Driverless Parking: How Driverless Cars will Affect Parking

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    Driverless Parking:
    How driverless cars will affect parking

Booster Blog


As driverless cars slowly make their way to the spotlight of our future, a question of practicality arises. Are we road ready for driverless cars? Do we have parking space for driverless cars? Do driverless cars even require parking spaces? These are some of the queries that have been circulating on the up and coming topic.

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  • booster-driverless-parking-www-curbed-com

Surprisingly, in a report from the National League of Cities, only 6 percent of cities out of the 68 largest in America are considering driverless technology in their long-term transportation plans. In fact, half of the cities are even planning for new highway constructions.

Whilst American cities don’t appear to be clearing the way for driverless technology, Arrowstreet Architects can be seen diving head first into the future of driverless parking. The Boston firm specialise in parking structures and thus are envisioning a parking lot of the future. There’s a chance that the unmanned vehicles will not park, but instead just move on to the next customer.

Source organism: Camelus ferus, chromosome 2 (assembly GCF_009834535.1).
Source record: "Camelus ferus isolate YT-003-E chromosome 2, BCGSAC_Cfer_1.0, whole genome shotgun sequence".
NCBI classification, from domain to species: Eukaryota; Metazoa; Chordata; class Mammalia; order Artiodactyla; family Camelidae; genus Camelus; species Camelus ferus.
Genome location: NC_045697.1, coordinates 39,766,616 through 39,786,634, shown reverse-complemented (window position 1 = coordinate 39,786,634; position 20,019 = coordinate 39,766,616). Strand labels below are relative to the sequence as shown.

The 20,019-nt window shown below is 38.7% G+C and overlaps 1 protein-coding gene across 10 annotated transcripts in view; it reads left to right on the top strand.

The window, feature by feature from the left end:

However even if they are parked, the parking lots will be much smaller and more spatially efficient. 

The cars will not need separate aisles as people won’t need to get in and out. Rather, they will be tucked in next to each other where they will shuffle around as one comes into service. The garages could potentially harvest energy from traffic and use it to charge the parked cars.

Whilst putting the ‘pedal to the metal’ and the joys of manual steering might be missed, there’s a lot to be said for the potential benefits of driverless cars. An average car in the US is parked for 90 percent of the time. So it spends most of its life as an obstacle on the side of the road somewhere. With the expected reduction in parked cars, the city space will be transformed. Parking facilities will no longer be linked to popular activities like stadiums and shopping centers for instance.

Already with the trend of car-sharing we can see a decrease in parking congestion. If it continues to do so, the streets will become more pedestrian orientated and people can claim back the space in front of their buildings and put them to use. Although the preparations for the driverless cars are few, we are excited to see how it evolves and transforms our cities in the future.

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